Eating fish may have a protective role against the development of lung cancer. A review and meta-analysis of studies performed up until 2012 found that high fish consumption was associated with a significant reduction in lung cancer risk; those who consumed more fish had roughly a 21 percent lower chance of developing lung cancer.

Of course, a reduction in lung cancer risk is not the only benefit of the omega-3-fatty acids in fish. It's thought that these also aid in reducing the risk of heart disease, high blood pressure, and stroke.

Check out these six healthy ways to serve salmon.

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Red Peppers

Red peppers may lower lung cancer risk. Istockphoto.com/Stock Photo©Givaga

Red bell peppers, as well as red chili peppers, contain a phytochemical (plant-based chemical) called capsaicin – part of what gives these foods a spicy little kick. It was found that capsaicin suppressed the development of lung cancer in Swiss mice that were exposed to a chemical which can cause cancer. Capsaicin may do this by inducing apoptosis, that is, by eliminating abnormal cells before they can divide and become a cancerous tumor.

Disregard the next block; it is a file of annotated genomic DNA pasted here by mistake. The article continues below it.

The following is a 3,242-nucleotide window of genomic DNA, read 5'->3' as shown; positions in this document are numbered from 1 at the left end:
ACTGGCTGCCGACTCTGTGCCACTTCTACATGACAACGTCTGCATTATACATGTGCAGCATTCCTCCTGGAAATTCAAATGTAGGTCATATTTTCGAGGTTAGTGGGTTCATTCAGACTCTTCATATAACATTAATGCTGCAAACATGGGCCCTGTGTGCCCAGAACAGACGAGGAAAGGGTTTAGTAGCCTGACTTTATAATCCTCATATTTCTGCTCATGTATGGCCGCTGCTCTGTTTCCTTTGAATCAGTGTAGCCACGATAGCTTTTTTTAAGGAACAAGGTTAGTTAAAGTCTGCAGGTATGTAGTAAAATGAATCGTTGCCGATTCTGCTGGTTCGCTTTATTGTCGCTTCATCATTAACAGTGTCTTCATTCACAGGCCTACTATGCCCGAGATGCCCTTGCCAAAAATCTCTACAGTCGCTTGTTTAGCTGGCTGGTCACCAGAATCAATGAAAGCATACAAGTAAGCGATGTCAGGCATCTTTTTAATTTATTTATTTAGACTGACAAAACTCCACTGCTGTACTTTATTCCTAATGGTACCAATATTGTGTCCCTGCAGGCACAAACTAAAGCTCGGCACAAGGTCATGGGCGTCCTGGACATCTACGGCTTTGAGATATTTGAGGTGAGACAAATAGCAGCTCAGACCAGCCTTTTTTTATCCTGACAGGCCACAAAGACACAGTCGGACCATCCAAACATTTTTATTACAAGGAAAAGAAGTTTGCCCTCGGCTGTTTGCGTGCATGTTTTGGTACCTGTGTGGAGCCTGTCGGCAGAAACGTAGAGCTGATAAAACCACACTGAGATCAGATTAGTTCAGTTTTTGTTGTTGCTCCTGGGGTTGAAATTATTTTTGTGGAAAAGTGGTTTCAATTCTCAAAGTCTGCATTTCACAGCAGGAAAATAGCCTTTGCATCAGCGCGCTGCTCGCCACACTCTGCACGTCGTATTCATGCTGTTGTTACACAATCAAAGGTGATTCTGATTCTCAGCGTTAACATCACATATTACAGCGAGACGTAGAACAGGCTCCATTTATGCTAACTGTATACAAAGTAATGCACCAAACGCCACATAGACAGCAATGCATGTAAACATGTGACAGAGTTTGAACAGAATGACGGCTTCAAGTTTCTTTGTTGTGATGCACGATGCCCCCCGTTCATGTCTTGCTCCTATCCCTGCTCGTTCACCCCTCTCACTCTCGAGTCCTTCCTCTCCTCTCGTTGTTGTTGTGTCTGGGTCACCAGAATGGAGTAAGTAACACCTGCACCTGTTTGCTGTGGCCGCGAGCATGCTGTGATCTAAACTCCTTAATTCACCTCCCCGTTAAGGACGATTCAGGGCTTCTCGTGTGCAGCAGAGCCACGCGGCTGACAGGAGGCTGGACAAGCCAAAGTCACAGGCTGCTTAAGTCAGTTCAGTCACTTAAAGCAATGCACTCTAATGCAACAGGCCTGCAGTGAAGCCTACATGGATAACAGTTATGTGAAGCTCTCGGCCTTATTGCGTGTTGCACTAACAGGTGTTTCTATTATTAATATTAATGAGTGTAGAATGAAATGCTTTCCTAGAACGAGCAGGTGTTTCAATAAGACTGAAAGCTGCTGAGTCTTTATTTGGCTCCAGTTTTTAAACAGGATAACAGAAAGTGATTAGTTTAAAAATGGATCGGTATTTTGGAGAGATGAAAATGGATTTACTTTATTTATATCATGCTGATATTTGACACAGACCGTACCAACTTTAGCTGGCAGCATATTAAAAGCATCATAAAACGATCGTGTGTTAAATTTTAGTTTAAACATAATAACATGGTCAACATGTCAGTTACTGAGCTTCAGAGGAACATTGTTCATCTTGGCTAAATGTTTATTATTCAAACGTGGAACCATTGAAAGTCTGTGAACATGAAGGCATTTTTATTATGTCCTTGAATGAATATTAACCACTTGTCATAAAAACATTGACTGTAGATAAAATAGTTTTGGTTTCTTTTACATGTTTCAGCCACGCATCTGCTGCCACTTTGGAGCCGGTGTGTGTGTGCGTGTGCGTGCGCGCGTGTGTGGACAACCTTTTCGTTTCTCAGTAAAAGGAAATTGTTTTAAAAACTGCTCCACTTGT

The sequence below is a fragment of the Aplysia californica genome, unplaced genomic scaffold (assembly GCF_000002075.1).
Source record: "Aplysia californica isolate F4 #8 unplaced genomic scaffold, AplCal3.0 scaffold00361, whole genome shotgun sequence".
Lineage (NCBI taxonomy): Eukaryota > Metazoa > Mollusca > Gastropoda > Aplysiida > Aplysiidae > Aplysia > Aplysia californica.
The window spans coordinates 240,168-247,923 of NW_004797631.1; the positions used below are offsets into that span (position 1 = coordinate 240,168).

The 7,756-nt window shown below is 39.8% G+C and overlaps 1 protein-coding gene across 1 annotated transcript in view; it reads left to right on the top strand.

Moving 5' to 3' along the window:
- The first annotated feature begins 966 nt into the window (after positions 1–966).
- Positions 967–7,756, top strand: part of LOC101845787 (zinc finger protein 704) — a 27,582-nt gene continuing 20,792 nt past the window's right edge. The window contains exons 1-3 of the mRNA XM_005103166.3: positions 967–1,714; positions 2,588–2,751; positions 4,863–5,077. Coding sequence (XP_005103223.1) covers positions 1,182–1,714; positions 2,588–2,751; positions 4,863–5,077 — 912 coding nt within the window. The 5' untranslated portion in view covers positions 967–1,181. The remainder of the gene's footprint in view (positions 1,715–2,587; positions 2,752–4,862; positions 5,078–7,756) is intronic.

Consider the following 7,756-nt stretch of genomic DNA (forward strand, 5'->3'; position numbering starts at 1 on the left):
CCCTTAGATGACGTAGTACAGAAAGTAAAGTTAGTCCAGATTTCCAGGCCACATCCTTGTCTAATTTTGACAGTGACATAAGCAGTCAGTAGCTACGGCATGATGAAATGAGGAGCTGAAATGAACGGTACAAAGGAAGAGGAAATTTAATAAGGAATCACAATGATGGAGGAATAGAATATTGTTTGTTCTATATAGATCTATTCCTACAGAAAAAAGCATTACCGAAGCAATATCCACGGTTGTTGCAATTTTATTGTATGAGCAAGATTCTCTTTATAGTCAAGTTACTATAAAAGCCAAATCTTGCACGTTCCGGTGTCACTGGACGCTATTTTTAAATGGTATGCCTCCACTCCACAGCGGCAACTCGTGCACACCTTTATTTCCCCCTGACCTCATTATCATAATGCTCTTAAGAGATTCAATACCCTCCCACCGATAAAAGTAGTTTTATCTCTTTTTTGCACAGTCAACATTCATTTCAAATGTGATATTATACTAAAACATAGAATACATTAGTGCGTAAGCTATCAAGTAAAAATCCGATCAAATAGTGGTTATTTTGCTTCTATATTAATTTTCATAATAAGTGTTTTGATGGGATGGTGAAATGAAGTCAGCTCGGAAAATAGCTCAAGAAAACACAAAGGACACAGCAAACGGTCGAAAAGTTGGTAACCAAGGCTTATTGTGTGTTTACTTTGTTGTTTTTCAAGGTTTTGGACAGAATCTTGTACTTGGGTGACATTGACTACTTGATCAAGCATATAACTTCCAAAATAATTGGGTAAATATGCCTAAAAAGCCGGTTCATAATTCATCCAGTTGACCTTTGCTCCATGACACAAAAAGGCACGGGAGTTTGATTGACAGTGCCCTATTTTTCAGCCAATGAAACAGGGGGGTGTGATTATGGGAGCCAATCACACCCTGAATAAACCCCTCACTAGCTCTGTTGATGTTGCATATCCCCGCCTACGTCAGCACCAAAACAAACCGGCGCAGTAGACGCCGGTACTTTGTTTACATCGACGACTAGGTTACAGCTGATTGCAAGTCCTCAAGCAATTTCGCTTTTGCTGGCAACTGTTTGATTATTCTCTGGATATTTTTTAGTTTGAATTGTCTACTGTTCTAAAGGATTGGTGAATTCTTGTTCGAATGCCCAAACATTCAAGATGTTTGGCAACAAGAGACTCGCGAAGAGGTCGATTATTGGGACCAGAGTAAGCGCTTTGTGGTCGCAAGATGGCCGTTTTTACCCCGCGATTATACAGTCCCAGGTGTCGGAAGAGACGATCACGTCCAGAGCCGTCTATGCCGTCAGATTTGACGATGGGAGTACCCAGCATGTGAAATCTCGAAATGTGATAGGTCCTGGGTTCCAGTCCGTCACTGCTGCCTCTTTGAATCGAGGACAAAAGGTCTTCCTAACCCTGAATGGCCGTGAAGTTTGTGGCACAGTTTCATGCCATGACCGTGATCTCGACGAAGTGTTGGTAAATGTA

Capsaicin may also play a role in weight loss and lowering triglycerides.

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Green Tea

Drinking green tea may lower the risk of lung cancer. Istockphoto.com/Stock Photo©Kasaim

Green tea may help with more than just lung cancer reduction. In the Prostate, Lung, Colorectal, and Ovarian screening trial, a study which looked at nearly 100,000 people, green tea was associated not only with a reduction in the incidence of lung cancer but of cancer overall.

Adding a touch of lemon may increase the absorption of important compounds in green tea, whereas adding cream (or other dairy products) may bind with these compounds and negate their positive effects.

Check out these hidden benefits of green tea along with these tips on how to brew green tea to get the most health benefit

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Spinach

Spinach may lower lung cancer risk. Istockphoto.com/Stock Photo©Lecic